• Time-area counts are structured surveys that involve sitting at representative points throughout your property for a set period of time (typically 10 minutes) and recording all wildlife seen or heard within a set area. These are typically done seasonally, but winter is a great time to start.
  • Fall and Winter quail call counts are structured surveys where independent listening stations are set up throughout your property to count individual quail calling in the early morning.
  • Winter and resident bird surveys are point-count surveys focused on birds that are seen and/or heard at representative stations throughout your property.

All of these surveys are most informative when conducted annually or often to establish trends in wildlife use of your property. You don’t have to be perfect at your activities, but somebody has to do them. If you need help or have questions please contact us at (512) 894-3479 or [email protected].


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Wildlife Management for Small-Acreage Properties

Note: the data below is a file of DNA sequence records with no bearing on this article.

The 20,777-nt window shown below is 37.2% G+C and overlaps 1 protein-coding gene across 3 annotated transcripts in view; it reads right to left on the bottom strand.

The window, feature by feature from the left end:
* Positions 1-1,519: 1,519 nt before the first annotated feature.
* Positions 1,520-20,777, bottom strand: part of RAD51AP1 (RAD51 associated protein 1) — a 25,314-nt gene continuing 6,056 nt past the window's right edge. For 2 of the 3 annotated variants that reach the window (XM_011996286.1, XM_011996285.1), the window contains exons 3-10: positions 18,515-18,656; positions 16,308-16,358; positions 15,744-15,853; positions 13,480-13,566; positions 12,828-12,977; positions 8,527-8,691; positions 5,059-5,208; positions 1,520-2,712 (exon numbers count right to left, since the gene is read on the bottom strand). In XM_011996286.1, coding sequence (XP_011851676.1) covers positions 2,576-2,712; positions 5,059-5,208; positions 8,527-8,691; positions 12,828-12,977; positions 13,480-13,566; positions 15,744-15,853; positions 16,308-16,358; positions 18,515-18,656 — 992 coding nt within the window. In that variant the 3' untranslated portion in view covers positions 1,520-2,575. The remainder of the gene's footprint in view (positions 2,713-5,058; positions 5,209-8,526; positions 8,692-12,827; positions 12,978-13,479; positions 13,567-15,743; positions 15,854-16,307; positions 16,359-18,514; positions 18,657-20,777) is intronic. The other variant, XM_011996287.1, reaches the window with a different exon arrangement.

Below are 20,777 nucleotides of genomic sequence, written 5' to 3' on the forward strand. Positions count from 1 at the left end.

By David Riley, Plateau Staff Biologist II, Associate Wildlife Biologist, & Registered Property Tax Consultant

As seen in the Texas Wildlife Association Magazine, June 2019

Small-acreage wildlife management is becoming more common every day, especially with the rapidly growing nature of the Texas population, which is expected to reach 45 million by the year 2050. As more and more people move to this great state, the negative impacts of habitat fragmentation become a harrowing reality.

From major housing developments to ranchette-style properties, Texas lands are being steadily carved up, resulting in a loss of contiguous wildlife habitat. Texas property owners can take steps to manage their land, big or small, to counter the effects of habitat fragmentation for the benefit of all wildlife. The cumulative effect of many small-acreage landowners managing for habitat can result in substantial acreages improved for wildlife use.

Land Usage

Historically, large herds of buffalo grazed Texas, roaming freely throughout the state unimpeded by fences or large cities. As westward expansion began, many travelers placed their stake in Texas and started a new life for their families. Livestock became the biggest commodity of the day. Privately owned cattle operations, with their requisite fences and structures, gradually broke up formerly open lands. This was the beginning of fragmentation as we know it.